We have added three new stages to the Assessment Workflow in the Supplier Control module.
These changes will better align the Assessment Workflows with the requirements of FSMA and other international standards.
The new and improved Assessment Workflow will apply to both Supplier Assessments and Material Assessments, which means both Assessments will be conducted using the exact same Assessment Record. The new Assessment Program for both Suppliers and Materials will have the same format that previously had been associated with only a Material Assessment Program.
The new Assessment stages are highlighted in red and explained in detail below.
- Data Collection
- Nonconformance & Corrective Action
- Risk Assessment – Absence of Control
- Determination of Control
- Control Planning
- Risk Assessment – Presence of Control
Determination of Control
Here, the appropriate controls which need to be applied are determined by using a structured decision tree.
Under FSMA, the requirement is clearly stated that, for significant hazards requiring a preventive control or a Supplier requiring a verification plan, a whole host of documents, data, and records must be obtained and reviewed on a frequently scheduled basis. This is the Data Collection stage in the workflow.
However, the legislation also provides for a whole host of conditions, exemptions, qualifications and other options, e.g., LACF, small producers, supplements, and recognized countries, etc.
This has created a very complex framework for the determination of controls which Safefood 360° users need to be aware of, as well as have clearly defined procedures to ensure the process of assessment accounts for them.
The adopted approach is based on the data collected by the Preventive Controls Qualified Individual (PCQI), following risk assessment, who will go through a series of questions in a pre-defined decision tree.
They will confirm, exactly, which sets of controls need to be applied to the Material and Supplier.
If there is a Critical Control Point (CCP), the program proceeds to the next stage, Control Planning, after ‘Save & Submit’ has been selected.
If it has been determined that there is not a CCP, the assessment will skip the next two stages and go to the final Approval stage.
This is where the specifics of the control measure(s) are detailed and defined for the Supplier or Material. Details that need to be defined are:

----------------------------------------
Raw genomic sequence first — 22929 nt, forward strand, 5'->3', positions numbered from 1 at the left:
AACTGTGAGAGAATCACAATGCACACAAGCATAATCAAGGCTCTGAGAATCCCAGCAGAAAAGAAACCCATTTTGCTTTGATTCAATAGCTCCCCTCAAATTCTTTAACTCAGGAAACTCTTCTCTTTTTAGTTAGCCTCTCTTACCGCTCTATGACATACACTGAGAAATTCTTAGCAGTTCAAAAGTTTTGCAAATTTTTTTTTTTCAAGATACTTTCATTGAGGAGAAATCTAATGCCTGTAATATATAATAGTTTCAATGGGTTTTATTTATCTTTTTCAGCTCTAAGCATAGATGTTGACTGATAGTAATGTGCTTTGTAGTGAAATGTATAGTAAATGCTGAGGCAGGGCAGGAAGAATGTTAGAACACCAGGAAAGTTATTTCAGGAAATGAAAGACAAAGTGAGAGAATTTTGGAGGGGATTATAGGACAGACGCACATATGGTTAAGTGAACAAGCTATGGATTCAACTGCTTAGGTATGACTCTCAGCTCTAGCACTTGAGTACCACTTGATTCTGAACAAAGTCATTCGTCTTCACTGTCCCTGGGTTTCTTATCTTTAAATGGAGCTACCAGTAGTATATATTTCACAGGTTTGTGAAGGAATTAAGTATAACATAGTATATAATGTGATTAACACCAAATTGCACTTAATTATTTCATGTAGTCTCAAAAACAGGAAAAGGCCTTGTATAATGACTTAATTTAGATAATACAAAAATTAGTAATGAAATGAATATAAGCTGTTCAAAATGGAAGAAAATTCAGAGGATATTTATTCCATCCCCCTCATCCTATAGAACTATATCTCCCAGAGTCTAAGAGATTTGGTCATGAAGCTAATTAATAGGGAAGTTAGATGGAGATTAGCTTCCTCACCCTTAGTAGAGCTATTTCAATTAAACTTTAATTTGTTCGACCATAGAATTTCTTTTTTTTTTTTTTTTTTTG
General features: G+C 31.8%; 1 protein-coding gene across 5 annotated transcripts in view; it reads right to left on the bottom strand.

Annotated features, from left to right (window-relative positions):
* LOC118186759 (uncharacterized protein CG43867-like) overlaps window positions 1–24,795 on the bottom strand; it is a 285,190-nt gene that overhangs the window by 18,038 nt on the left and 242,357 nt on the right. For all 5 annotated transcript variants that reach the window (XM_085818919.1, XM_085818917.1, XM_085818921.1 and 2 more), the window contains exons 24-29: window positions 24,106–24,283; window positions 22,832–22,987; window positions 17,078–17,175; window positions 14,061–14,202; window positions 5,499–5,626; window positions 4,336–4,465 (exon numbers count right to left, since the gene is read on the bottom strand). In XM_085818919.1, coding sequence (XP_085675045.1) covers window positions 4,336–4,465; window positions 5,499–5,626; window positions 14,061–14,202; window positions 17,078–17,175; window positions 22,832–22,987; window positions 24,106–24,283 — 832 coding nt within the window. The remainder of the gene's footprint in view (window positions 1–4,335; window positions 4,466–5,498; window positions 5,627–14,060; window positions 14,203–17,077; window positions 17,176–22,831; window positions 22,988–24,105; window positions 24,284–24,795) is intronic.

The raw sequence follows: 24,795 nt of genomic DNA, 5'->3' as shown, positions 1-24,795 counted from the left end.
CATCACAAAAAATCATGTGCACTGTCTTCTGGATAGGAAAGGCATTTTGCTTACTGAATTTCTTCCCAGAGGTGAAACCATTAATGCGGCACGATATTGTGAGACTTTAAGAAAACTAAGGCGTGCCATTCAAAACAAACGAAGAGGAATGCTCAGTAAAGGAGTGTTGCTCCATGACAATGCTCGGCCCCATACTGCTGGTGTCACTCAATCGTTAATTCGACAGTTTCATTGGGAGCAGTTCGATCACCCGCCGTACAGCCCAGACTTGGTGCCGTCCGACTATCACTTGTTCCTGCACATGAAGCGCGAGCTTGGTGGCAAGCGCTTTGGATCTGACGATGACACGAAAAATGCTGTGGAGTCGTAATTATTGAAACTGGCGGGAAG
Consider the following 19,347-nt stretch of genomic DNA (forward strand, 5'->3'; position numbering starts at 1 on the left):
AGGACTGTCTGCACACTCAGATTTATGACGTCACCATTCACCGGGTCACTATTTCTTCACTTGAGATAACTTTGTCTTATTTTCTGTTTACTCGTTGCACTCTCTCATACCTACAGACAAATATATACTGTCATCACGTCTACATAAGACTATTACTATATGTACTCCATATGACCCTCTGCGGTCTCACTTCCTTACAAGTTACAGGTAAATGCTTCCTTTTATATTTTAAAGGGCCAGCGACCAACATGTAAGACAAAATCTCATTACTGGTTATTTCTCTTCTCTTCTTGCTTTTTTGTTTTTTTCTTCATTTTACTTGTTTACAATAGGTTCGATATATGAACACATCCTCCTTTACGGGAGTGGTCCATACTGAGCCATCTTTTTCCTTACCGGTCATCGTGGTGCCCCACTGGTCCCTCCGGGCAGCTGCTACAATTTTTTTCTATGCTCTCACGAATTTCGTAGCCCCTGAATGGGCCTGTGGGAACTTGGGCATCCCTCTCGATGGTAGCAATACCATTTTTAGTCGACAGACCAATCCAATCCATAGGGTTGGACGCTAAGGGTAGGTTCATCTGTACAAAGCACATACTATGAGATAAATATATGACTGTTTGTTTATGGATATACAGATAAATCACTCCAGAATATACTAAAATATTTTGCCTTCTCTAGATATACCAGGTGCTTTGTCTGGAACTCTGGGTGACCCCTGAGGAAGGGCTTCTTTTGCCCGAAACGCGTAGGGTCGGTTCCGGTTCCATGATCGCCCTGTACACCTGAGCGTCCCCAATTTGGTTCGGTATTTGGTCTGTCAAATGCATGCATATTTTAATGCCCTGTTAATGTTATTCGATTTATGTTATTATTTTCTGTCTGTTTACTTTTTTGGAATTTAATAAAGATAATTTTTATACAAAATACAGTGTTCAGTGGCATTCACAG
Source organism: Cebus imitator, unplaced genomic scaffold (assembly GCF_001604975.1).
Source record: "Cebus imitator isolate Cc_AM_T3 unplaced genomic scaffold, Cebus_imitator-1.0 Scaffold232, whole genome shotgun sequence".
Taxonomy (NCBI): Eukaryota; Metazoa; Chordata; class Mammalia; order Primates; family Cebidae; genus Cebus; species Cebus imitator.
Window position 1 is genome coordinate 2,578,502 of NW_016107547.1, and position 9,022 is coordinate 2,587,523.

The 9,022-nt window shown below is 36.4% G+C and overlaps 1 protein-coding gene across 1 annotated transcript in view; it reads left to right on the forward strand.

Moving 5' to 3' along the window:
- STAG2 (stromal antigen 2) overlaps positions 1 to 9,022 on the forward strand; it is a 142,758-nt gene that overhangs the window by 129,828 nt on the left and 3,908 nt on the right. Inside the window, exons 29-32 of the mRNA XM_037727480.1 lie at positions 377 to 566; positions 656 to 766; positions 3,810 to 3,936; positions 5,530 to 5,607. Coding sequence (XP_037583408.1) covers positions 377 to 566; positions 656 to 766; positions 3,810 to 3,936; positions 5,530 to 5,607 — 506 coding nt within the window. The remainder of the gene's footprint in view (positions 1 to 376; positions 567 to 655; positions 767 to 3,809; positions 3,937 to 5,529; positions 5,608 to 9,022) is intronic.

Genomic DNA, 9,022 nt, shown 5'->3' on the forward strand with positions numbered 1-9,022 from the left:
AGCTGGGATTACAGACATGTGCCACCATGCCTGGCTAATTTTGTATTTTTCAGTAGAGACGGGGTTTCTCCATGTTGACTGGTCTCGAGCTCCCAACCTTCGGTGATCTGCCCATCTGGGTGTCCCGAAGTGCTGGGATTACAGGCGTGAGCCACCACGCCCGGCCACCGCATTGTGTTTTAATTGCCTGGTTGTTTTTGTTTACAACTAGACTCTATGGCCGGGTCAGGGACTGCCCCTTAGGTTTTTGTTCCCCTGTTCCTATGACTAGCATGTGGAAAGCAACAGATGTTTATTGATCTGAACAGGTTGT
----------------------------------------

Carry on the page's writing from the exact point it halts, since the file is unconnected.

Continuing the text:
- Control name: A name which describes the activity e.g., Auditing.
- Control Limit: The specific point at which the product may become unsafe e.g, temperature, in the case of a heat treatment control.
- How: The means through which the control measure or procedure is conducted.
- Responsible: The person (or position) responsible for ensuring the control measure is conducted as per the specification and schedule.
- Frequency: How often the control measure needs to be conducted e.g., every two years in the case of audits.
- Corrective Action: The action to be taken in the event that the Critical Limits are not met.
- Records: The record where the data and evidence supporting the fulfillment of the control is maintained.
- Verification: The activity that confirms that all the elements of the control are in place, adequate, and capable of producing safe and legal food.
You can predefine Control Models in the software, and then insert these into your assessment by selecting the “Add Control” button. The Control Model is located in the Food Safety Plan Module > Add Model > Control Model.
Risk Assessment – Presence of Control
In this phase, the PCQI makes a determination of the impact of the control measure(s) on the risk presented by the hazard.
In this case, the risk of the hazard should be reduced to an acceptable level, e.g., high to medium/medium to low.
Only Probability should change in this risk assessment since the control measures employed can only affect the Probability.
For example, in a heat treatment process designed to kill Salmonella, the heat treatment will reduce the Probability at which the pathogen will be present.
It does not, however, change the Severity of impact of Salmonella on the consumer, should it be present.
We are sure you will find these changes helpful on your path to becoming compliant with FSMA requirements. Feel free to let us know what you think in the comments below or through the software.